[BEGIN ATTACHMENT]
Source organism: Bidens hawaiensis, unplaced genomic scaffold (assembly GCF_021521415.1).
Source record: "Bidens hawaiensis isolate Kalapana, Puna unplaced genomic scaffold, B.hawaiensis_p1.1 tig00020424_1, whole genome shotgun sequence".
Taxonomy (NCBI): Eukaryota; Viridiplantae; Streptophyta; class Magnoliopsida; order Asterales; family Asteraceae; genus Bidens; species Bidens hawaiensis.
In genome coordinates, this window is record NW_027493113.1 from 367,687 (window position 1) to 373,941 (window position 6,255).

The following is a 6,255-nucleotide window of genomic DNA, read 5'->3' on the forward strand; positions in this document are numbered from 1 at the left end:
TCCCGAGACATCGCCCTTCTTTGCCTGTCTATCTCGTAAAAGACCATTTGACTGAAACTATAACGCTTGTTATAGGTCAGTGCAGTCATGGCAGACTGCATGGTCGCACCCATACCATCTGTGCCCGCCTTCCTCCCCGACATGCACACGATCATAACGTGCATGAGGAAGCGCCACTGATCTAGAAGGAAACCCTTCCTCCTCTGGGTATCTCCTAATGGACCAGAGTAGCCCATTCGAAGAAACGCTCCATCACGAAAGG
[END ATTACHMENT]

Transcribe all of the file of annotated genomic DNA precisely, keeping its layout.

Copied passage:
Source organism: Bidens hawaiensis, unplaced genomic scaffold (assembly GCF_021521415.1).
Source record: "Bidens hawaiensis isolate Kalapana, Puna unplaced genomic scaffold, B.hawaiensis_p1.1 tig00020424_1, whole genome shotgun sequence".
Taxonomy (NCBI): Eukaryota; Viridiplantae; Streptophyta; class Magnoliopsida; order Asterales; family Asteraceae; genus Bidens; species Bidens hawaiensis.
In genome coordinates, this window is record NW_027493113.1 from 367,687 (window position 1) to 373,941 (window position 6,255).

The following is a 6,255-nucleotide window of genomic DNA, read 5'->3' on the forward strand; positions in this document are numbered from 1 at the left end:
TCCCGAGACATCGCCCTTCTTTGCCTGTCTATCTCGTAAAAGACCATTTGACTGAAACTATAACGCTTGTTATAGGTCAGTGCAGTCATGGCAGACTGCATGGTCGCACCCATACCATCTGTGCCCGCCTTCCTCCCCGACATGCACACGATCATAACGTGCATGAGGAAGCGCCACTGATCTAGAAGGAAACCCTTCCTCCTCTGGGTATCTCCTAATGGACCAGAGTAGCCCATTCGAAGAAACGCTCCATCACGAAAGG